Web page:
25 January 2017

Could Trump affect your Retirement?

Could Trump affect your Retirement?

Well before the fleet of removal trucks dropped off the last of his belongings on the White House lawn, newly-crowned President of the United States, Donald Trump, had already earned a place in economic terminology.

According to Investopedia, an online financial dictionary, ‘Trumpflation’ is the “inflation that might appear during Donald Trump's presidential administration”.

Such speculative comment might seem a little premature but economists do like to be forward-looking.

And if inflation – whether Trumped up or not - appears after years of price stability that has bordered on deflation, the world will be a very different place.

How far price increases and interest rate rises can go though, given the level of global indebtedness, is unknown.

Inflation in New Zealand is expected to increase slightly over 2017 with interest rates to follow suit.

For retirees, this is the classic ‘good news, bad news’ conundrum. Rising interest rates mean higher returns on savings but higher inflation eats into retirement savings faster.

Retirees will need to keep a close eye on how the delicate balance between these forces plays out. Most people in retirement live on a fixed income and need to manage their money carefully.

When prices are flat, retirees can budget with greater certainty. However, in an environment where inflation is rising, budgets may have to be tightened.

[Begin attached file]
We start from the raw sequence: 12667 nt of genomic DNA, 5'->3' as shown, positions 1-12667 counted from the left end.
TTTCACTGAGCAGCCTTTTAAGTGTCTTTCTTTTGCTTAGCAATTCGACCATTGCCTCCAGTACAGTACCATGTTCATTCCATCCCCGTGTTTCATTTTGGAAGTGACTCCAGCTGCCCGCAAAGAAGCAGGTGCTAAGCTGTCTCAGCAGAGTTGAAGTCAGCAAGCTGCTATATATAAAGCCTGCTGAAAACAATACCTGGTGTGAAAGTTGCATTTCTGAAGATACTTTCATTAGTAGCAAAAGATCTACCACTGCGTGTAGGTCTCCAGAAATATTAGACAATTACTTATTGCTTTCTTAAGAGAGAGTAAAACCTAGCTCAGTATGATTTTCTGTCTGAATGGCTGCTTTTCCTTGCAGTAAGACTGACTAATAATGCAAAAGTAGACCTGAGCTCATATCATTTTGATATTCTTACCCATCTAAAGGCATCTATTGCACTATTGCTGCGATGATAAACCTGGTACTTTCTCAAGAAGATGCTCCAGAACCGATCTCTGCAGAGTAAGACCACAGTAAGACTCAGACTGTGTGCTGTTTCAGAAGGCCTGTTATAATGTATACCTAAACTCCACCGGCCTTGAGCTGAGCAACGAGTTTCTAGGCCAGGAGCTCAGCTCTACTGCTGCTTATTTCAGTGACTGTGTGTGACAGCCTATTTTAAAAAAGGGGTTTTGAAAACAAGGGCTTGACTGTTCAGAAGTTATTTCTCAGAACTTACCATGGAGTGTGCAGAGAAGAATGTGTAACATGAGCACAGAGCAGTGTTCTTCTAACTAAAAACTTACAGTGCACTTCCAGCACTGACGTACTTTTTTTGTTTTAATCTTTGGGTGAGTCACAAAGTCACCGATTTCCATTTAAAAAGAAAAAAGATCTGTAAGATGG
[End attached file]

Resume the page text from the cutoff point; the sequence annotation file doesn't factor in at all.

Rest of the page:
Inflation however, is merely a statistical measure. The cost-of-living on the other hand, is a deeply personal number. 

In the latest Household Expenditure survey from Statistics New Zealand some flesh is added to inflation’s bare bones. Between the 2013 and 2016, average weekly household expenditure increased by $190 or 17.1% to $1,300.

Much of that increase was felt in sectors that disproportionately affect retirees. For example, the largest increase in expenses over the three-year period was in “housing and household utilities”, which added $61 in weekly costs to the average budget.

There was also another a price hike of particular relevance for older New Zealanders. Between 2013 and 2016 there was a significant increase in average weekly expenditure on health – up 42.6 percent to $39 a week.

As expected, the data shows households with more income generally find things a bit easier. However, the difference in life satisfaction between the lowest and highest-earning households is not as extreme as the income differential might suggest. Almost three-quarters of NZ households in the bottom rung of income groups (under $35,700 per year) reported being satisfied or very satisfied with their lives. This statistic rose to 93% for people in the top 20% of annual income ($136,000+).

Curiously, the data also showed around 15% of top-earning households reported their income was ‘not enough’ or ‘only just enough’ to get by, while almost 10% of the lowest-income group said they had ‘more than enough’.

‘Trumpflation’ – if it occurs – may increase the cost-of-living for us all but as the Household Expenditure survey illustrates, how you cope with inflation is influenced both by absolute levels of income and your own definition of enough.


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